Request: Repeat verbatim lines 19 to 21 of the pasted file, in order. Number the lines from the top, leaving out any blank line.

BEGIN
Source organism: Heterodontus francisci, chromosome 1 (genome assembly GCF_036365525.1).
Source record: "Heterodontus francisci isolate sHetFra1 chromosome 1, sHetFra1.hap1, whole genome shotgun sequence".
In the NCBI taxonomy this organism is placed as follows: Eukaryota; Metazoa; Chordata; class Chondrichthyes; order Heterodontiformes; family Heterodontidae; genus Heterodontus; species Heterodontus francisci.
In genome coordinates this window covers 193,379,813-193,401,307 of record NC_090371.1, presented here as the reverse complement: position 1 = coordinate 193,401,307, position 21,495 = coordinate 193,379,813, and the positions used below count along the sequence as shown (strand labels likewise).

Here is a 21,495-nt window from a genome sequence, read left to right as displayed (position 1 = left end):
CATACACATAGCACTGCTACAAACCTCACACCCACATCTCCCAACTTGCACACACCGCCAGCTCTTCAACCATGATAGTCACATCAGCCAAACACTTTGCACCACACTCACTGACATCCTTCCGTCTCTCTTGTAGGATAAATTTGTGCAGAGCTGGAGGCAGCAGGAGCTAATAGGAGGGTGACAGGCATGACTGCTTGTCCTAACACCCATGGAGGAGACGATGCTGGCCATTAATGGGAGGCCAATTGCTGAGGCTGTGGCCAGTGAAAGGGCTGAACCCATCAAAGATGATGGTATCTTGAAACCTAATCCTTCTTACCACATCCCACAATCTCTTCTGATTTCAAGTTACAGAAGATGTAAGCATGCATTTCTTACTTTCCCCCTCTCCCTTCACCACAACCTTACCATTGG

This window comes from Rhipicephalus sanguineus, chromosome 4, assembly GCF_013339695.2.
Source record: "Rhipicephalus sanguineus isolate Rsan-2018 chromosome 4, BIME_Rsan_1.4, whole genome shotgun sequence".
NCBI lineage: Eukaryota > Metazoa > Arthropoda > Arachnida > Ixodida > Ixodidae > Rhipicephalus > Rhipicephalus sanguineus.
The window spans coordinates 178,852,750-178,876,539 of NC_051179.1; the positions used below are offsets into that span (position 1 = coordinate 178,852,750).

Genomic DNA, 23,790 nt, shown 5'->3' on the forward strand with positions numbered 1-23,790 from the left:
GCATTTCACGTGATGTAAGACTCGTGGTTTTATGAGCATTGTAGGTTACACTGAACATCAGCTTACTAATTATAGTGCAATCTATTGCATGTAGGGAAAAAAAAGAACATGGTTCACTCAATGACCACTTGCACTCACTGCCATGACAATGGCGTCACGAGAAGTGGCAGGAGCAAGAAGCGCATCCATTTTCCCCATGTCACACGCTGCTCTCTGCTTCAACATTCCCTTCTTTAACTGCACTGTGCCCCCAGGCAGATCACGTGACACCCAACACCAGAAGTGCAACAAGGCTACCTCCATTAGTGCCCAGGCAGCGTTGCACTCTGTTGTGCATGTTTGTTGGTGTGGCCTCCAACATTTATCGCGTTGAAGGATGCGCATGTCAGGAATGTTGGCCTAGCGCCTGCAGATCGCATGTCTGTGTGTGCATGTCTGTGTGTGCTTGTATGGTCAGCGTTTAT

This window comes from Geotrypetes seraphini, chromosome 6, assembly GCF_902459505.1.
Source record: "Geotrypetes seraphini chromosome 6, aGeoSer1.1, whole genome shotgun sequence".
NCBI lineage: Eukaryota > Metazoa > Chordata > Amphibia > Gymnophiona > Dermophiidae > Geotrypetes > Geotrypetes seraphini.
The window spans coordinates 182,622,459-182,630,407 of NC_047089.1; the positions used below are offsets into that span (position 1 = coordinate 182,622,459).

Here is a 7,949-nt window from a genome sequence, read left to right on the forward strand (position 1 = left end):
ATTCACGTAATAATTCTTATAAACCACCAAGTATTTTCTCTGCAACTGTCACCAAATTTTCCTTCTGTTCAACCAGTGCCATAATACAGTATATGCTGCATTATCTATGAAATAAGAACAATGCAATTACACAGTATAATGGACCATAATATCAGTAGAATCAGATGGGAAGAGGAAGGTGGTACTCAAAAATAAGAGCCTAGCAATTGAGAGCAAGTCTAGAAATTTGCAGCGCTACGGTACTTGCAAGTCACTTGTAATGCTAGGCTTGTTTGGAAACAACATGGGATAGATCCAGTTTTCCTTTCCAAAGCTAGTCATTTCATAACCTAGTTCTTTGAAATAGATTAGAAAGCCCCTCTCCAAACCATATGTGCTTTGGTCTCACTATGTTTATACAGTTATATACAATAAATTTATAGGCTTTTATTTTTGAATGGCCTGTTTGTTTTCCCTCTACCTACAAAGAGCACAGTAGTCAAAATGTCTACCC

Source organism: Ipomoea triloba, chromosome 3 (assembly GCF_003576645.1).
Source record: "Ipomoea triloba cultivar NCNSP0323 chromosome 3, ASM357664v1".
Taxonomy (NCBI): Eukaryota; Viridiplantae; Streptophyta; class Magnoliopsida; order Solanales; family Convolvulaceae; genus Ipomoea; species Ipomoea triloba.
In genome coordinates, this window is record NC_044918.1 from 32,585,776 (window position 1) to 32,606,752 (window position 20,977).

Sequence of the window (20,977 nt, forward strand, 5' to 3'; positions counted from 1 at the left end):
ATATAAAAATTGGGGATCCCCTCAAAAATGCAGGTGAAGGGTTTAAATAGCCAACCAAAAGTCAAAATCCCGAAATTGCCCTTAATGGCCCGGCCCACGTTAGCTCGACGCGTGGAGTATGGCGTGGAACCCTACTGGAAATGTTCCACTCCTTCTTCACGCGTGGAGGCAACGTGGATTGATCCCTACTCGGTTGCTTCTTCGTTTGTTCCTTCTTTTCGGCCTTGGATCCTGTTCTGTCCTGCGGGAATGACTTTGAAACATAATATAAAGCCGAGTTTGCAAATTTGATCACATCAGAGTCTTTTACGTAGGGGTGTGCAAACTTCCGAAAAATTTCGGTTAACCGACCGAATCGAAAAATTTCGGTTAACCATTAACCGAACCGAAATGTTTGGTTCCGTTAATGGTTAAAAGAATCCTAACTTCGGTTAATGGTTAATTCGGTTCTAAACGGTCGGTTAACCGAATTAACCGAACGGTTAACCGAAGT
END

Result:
Source organism: Ipomoea triloba, chromosome 3 (assembly GCF_003576645.1).
Source record: "Ipomoea triloba cultivar NCNSP0323 chromosome 3, ASM357664v1".
Taxonomy (NCBI): Eukaryota; Viridiplantae; Streptophyta; class Magnoliopsida; order Solanales; family Convolvulaceae; genus Ipomoea; species Ipomoea triloba.